FirstFT: Today’s top stories | Financial Times

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Democrats on Sunday insisted Congress must pass a rescue package to help Americans weather the economic storm from the pandemic, dismissing President Donald Trump’s executive action on aid as “weak and unconstitutional”.

The president on Saturday bypassed lawmakers and signed orders to help the economy following the collapse of talks with Democrats over the contours of a fifth congressional rescue package

Nancy Pelosi, the Democratic Speaker of the House of Representatives, and Chuck Schumer, the Senate minority leader, want Mr Trump to back a $3.4tn package that the Democratically controlled House passed in May. But Mr Trump wants to keep the price tag closer to $1tn and has accused the Democrats of playing politics to dent his odds of re-election.

Employment data released on Friday showed the rate at which companies are hiring new employees slowed in July, compared with June, following a resurgence in coronavirus cases in the south and west of the country earlier in the summer.

The total number of cases in the US has now risen above 5, according to the Covid Tracking Project, and deaths are nearing 155,000. A total of 51,291 new cases were recorded on Sunday and 616 additional deaths. But tropical storm Isaias caused a fall in testing earlier in the week and technical issues in other states could also explain the increase on Sunday.

There was better news from New York, where state governor Andrew Cuomo has given the greenlight for schools to reopen in the autumn.

Coronavirus digest

  • Brazil’s former health minister tells the FT that President Jair Bolsonaro is in “denial” about Covid-19. Beijing’s “mask diplomacy” is boosting trade in Latin America, a traditional US zone of influence. Bolivia postpones its presidential election due to Covid-19, prompting protests.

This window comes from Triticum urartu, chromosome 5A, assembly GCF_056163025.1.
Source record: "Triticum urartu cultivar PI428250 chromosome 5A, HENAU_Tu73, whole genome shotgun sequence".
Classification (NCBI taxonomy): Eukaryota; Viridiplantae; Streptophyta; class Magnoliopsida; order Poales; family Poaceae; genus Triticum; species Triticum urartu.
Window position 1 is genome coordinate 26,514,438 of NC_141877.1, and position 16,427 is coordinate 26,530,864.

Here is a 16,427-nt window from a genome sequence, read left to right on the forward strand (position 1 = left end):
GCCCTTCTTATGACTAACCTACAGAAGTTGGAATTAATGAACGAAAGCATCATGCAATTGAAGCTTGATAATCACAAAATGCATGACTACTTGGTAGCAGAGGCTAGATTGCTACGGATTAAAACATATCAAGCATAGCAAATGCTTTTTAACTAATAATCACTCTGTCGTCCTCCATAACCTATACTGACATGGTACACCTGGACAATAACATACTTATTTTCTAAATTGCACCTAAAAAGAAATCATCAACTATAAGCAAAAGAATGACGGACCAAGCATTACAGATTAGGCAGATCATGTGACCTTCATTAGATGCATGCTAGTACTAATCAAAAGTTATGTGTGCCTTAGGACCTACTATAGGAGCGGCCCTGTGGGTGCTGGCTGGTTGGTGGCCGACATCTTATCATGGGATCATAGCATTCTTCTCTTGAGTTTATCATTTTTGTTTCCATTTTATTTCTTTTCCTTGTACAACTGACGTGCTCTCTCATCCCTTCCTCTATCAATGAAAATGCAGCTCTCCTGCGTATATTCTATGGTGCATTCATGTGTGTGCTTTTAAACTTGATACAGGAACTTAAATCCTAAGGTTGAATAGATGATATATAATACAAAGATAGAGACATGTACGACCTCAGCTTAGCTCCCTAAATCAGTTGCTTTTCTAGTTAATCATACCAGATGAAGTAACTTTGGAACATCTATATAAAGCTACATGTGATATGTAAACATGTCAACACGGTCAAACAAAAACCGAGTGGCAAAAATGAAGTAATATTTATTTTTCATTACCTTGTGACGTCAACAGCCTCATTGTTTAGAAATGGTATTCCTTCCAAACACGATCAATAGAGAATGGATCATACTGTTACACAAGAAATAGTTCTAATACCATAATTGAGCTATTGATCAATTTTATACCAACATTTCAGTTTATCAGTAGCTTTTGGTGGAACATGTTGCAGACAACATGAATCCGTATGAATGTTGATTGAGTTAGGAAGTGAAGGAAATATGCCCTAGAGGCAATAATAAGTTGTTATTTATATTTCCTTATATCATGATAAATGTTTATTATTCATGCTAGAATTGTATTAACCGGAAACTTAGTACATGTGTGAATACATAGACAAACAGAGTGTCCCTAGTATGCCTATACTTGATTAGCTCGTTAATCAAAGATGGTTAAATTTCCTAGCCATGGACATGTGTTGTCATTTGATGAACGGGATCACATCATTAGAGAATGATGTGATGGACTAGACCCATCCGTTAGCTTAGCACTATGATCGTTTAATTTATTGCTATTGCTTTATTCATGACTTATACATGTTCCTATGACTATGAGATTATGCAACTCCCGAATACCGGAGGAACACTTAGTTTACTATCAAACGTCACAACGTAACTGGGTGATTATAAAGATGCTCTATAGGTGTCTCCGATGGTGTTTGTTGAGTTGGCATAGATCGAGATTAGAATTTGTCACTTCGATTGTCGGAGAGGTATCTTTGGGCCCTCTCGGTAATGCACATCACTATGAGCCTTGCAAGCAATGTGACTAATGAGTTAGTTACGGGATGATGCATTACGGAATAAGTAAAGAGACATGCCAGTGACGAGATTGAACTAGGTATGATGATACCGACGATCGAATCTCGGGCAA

• The coronavirus crisis has ushered in a “dramatic” shift in the world’s largest bond market, according to a JPMorgan report. Western Union, one of the largest digital platforms for money movement in the world, is planning to use opportunities arising from the pandemic to buy smaller rivals.

  • Sweden is no longer an outlier as cases fell and its economy suffered less than the European average. These are Europe’s new Covid-19 hotspots.

  • New Zealand has marked 100 days without a locally transmitted case and is to set up a travel corridor with the Cook Islands.

  • South Africa’s central bank governor defended its “aggressive” response as Africa’s most industrialised nation faces its biggest downturn in 90 years. (FT, AP, BBC)

China’s military has taken a central role in the country’s vaccine offensive. Follow our live coverage here.

In the news

Megadeals lead M&A revival A series of blockbuster deals has led a resurgence in M&A since the start of July, with companies dusting off deals that were shelved by the pandemic. According to Refinitiv data it has been the fastest start to the second half for megadeals since 2007 when there was an M&A boom before the financial crisis. (FT)